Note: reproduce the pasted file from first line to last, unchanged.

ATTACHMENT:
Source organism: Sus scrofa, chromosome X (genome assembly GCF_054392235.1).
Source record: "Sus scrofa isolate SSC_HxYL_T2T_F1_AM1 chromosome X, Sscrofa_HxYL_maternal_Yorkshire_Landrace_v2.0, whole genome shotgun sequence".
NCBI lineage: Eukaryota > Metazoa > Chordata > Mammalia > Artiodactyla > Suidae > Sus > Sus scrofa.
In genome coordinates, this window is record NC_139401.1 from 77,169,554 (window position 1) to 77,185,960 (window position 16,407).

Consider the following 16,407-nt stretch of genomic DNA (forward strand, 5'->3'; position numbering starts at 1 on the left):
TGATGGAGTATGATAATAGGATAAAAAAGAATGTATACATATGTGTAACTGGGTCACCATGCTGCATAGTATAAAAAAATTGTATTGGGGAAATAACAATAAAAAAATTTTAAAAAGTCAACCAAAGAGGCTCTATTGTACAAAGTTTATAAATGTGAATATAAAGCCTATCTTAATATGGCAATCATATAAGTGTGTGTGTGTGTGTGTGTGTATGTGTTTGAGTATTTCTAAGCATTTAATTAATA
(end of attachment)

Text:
Source organism: Sus scrofa, chromosome X (genome assembly GCF_054392235.1).
Source record: "Sus scrofa isolate SSC_HxYL_T2T_F1_AM1 chromosome X, Sscrofa_HxYL_maternal_Yorkshire_Landrace_v2.0, whole genome shotgun sequence".
NCBI lineage: Eukaryota > Metazoa > Chordata > Mammalia > Artiodactyla > Suidae > Sus > Sus scrofa.
In genome coordinates, this window is record NC_139401.1 from 77,169,554 (window position 1) to 77,185,960 (window position 16,407).

Consider the following 16,407-nt stretch of genomic DNA (forward strand, 5'->3'; position numbering starts at 1 on the left):
TGATGGAGTATGATAATAGGATAAAAAAGAATGTATACATATGTGTAACTGGGTCACCATGCTGCATAGTATAAAAAAATTGTATTGGGGAAATAACAATAAAAAAATTTTAAAAAGTCAACCAAAGAGGCTCTATTGTACAAAGTTTATAAATGTGAATATAAAGCCTATCTTAATATGGCAATCATATAAGTGTGTGTGTGTGTGTGTGTGTATGTGTTTGAGTATTTCTAAGCATTTAATTAATA